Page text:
Apologies if it's sucking eggs but thinking aloud, back to basics:

Fuel vaporisation won't occur in European temperatures (including sat in traffic for ages outside Le Mans in the mini-heatwave of 2010 - with a tank full of their finest E10 :D ) in a standard setup.

Underbonnet temps are a byproduct of two main things (assuming coolant temp in the block is pretty constant) - radiator output and exhaust manifold temps.

The cooling system can mask mixture or timing problems by maintaining the coolant at the correct temp but increasing radiator output temp.

Incorrect mixture and timing can raise exhaust manifold temp dramatically (to the point of glowing red!)

To get true vaporisation, you need to boil the contents of the carb float chamber completely (could happen with engine turned off after long enough at a high enough temp), or boil the fuel as it comes through the jets in the carb (to do either of these, the carb would have to be very, very hot!) or boil enough fuel in the pipes to prevent fuel getting to the float chamber - no mean feat at idle.

Apart from mixture and timing, main causes are probably incorrectly routed fuel pipes, low fuel pressure, modified/faulty radiator ducting.

Similar symptoms could be a fault in the ignition side of things?

Fitting a bilge pump in the engine bay certainly won't cure it :-)

Essex V6 Cooling discussion

Posted: Mon Sep 18, 2017 12:59 pm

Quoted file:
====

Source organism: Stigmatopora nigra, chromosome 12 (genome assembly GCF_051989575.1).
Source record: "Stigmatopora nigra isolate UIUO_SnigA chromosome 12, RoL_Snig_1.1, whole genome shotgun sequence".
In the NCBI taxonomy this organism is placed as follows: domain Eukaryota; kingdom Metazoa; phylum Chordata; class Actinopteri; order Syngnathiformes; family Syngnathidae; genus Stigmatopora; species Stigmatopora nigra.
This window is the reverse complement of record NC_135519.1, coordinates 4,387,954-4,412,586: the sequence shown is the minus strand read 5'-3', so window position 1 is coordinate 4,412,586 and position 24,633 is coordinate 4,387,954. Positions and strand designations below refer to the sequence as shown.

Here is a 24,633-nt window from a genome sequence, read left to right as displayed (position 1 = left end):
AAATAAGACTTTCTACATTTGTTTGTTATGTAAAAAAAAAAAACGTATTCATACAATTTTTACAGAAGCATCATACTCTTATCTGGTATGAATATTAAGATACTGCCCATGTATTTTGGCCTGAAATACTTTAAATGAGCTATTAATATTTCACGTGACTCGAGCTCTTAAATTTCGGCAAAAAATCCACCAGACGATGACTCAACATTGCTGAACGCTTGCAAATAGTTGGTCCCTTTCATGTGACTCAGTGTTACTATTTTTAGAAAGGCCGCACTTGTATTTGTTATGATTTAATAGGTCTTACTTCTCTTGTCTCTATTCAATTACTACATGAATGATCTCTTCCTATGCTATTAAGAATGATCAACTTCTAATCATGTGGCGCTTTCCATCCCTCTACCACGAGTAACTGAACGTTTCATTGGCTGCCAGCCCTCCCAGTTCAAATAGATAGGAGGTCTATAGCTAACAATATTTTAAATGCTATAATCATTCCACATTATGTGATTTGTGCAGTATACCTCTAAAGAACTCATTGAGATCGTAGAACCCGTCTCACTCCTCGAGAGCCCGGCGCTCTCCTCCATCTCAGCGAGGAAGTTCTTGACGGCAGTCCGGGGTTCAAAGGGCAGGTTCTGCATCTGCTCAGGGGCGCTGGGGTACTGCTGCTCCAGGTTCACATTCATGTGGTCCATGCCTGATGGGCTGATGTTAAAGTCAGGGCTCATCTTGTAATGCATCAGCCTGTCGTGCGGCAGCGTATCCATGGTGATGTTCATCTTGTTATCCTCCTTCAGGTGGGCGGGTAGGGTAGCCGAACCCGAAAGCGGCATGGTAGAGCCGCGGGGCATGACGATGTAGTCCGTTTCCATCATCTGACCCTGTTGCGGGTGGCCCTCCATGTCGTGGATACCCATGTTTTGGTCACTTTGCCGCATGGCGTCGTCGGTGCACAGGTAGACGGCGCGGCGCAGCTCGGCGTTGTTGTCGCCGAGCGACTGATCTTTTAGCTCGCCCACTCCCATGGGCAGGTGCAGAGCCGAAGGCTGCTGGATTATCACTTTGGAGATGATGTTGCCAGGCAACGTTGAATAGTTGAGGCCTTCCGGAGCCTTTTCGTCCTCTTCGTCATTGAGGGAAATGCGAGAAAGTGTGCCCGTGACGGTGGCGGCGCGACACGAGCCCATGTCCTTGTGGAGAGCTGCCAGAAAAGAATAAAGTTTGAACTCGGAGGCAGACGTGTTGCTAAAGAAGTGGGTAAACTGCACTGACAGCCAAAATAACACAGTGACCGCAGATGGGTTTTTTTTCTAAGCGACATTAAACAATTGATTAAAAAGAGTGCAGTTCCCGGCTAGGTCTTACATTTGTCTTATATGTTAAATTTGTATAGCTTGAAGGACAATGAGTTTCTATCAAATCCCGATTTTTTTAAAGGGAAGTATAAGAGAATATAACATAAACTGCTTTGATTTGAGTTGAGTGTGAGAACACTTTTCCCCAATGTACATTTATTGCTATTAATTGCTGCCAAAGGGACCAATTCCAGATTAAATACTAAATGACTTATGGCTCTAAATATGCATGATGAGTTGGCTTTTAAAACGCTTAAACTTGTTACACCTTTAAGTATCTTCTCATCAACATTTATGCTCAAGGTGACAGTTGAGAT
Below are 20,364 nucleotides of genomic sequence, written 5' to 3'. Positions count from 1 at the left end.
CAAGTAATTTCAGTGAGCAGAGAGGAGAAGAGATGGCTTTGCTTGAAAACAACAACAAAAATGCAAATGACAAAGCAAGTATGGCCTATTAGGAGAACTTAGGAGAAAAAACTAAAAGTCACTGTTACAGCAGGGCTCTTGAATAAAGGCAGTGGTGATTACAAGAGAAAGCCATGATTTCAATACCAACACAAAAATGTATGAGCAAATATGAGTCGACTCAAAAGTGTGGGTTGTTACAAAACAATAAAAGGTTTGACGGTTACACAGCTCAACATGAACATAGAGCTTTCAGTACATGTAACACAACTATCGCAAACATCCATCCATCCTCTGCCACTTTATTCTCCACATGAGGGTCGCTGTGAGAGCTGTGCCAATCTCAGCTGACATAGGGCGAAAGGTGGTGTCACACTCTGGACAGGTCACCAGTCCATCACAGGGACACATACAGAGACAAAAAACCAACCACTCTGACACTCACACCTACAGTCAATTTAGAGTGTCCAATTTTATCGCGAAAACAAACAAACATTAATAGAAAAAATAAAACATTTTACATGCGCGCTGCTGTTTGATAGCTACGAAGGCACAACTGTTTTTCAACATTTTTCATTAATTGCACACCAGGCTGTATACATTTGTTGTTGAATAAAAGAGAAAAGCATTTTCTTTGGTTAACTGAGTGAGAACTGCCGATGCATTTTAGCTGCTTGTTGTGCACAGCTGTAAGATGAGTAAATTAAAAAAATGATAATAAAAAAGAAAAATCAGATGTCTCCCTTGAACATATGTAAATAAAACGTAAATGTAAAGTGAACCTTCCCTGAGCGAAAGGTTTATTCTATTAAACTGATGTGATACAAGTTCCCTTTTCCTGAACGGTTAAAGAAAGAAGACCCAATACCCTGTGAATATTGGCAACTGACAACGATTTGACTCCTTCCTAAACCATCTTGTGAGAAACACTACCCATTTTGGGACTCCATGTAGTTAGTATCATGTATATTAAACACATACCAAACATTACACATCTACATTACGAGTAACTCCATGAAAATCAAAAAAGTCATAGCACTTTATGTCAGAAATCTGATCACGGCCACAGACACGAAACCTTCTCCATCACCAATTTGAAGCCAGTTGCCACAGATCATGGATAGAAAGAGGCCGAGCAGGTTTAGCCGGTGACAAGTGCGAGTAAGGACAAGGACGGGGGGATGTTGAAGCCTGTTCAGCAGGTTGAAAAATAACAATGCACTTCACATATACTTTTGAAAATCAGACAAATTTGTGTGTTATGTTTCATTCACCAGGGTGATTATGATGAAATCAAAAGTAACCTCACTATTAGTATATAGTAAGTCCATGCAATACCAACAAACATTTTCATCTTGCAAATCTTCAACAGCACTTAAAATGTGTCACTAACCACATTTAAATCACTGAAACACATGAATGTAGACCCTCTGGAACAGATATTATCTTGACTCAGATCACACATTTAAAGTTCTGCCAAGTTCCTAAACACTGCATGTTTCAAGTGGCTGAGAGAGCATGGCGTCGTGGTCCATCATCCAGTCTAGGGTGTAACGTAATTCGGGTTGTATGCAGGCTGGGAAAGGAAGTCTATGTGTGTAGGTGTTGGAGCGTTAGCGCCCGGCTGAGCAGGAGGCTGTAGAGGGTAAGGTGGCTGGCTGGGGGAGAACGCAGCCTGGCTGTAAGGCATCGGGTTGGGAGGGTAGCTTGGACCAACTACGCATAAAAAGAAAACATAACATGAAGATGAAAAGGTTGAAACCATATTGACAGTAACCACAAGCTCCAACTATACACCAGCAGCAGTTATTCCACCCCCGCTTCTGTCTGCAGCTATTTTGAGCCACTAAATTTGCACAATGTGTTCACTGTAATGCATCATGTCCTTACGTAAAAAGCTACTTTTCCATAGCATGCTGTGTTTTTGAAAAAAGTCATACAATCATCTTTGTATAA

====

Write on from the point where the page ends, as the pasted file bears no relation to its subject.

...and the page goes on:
by AJL Electronics
scimjim wrote:
Mon Sep 18, 2017 12:40 pm
Apart from mixture and timing, main causes are probably incorrectly routed fuel pipes, low fuel pressure, modified/faulty radiator ducting.
Also perished fuel pipes, especially under a veicle where they are easy to inspect / replace. I have seen that many times on Scimitars, no reason why the TVR shouldn't have the same issues.

Essex V6 Cooling discussion

Posted: Mon Sep 18, 2017 1:13 pm
by scimjim
Hmm, possibly but they normally show up as lack of power or spluttering when driving first, not at idle when fuel demand is lowest?

Essex V6 Cooling discussion

Posted: Fri Sep 22, 2017 10:13 am
by V6pushfit
Agreed the cooling system can certainly mask timing issues, and the timing will be looked into. The car starts and drives faultlessly and can idle for a long time without issue until the temperature creeps up, and on a long hard run is without issue as well its the stopping when hot that leads to temperature creep and stalling.
I have a WW2 jeep which suffers vapourisation on a hot day so yes its not that uncommon and in that case its partly due to fuel feed route and partly carb position over the exhaust manifold.

Essex V6 Cooling discussion

Posted: Wed Sep 27, 2017 12:10 am
by Dennis Nicholas
Landy109s2a
Strange.....I never had the overheating problem on my standard SE6a......whatever the weather......standing still or moving. No mods were done for venting....it was just a standard set up. Overheating not an age old problem.......the problem is usually down to something else ...like blocked radiator, too much muck in block, blocked heater matrix etc.